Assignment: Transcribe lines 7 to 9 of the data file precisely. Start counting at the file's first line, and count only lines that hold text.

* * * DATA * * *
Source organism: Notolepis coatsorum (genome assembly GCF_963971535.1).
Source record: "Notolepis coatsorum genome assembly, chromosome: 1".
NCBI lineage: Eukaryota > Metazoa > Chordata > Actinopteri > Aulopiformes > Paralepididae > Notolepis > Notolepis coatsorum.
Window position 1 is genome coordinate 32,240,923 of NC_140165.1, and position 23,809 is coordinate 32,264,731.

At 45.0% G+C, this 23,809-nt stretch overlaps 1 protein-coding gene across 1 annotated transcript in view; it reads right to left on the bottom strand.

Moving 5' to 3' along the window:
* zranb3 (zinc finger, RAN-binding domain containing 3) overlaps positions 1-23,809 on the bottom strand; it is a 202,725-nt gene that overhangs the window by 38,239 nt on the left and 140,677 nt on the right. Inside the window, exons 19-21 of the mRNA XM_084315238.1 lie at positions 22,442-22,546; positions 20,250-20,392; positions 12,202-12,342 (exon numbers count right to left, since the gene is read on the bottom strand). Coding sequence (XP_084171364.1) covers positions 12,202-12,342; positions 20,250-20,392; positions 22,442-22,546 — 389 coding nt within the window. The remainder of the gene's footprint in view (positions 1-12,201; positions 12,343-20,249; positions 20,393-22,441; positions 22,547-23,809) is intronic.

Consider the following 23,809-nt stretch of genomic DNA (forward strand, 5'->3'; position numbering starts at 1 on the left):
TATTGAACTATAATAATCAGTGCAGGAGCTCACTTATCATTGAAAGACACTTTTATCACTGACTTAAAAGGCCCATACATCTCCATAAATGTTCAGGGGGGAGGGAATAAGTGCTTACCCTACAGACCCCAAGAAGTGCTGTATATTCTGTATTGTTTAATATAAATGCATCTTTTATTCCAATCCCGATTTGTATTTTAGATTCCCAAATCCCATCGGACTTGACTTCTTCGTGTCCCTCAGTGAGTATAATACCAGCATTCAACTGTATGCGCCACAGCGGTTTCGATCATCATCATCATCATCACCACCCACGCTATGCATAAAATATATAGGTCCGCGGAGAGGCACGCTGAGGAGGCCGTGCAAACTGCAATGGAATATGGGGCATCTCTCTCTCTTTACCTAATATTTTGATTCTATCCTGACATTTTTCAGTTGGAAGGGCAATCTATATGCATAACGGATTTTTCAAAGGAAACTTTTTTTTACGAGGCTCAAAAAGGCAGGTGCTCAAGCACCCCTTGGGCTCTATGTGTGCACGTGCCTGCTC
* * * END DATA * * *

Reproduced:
* zranb3 (zinc finger, RAN-binding domain containing 3) overlaps positions 1-23,809 on the bottom strand; it is a 202,725-nt gene that overhangs the window by 38,239 nt on the left and 140,677 nt on the right. Inside the window, exons 19-21 of the mRNA XM_084315238.1 lie at positions 22,442-22,546; positions 20,250-20,392; positions 12,202-12,342 (exon numbers count right to left, since the gene is read on the bottom strand). Coding sequence (XP_084171364.1) covers positions 12,202-12,342; positions 20,250-20,392; positions 22,442-22,546 — 389 coding nt within the window. The remainder of the gene's footprint in view (positions 1-12,201; positions 12,343-20,249; positions 20,393-22,441; positions 22,547-23,809) is intronic.

Consider the following 23,809-nt stretch of genomic DNA (forward strand, 5'->3'; position numbering starts at 1 on the left):
TATTGAACTATAATAATCAGTGCAGGAGCTCACTTATCATTGAAAGACACTTTTATCACTGACTTAAAAGGCCCATACATCTCCATAAATGTTCAGGGGGGAGGGAATAAGTGCTTACCCTACAGACCCCAAGAAGTGCTGTATATTCTGTATTGTTTAATATAAATGCATCTTTTATTCCAATCCCGATTTGTATTTTAGATTCCCAAATCCCATCGGACTTGACTTCTTCGTGTCCCTCAGTGAGTATAATACCAGCATTCAACTGTATGCGCCACAGCGGTTTCGATCATCATCATCATCATCACCACCCACGCTATGCATAAAATATATAGGTCCGCGGAGAGGCACGCTGAGGAGGCCGTGCAAACTGCAATGGAATATGGGGCATCTCTCTCTCTTTACCTAATATTTTGATTCTATCCTGACATTTTTCAGTTGGAAGGGCAATCTATATGCATAACGGATTTTTCAAAGGAAACTTTTTTTTACGAGGCTCAAAAAGGCAGGTGCTCAAGCACCCCTTGGGCTCTATGTGTGCACGTGCCTGCTC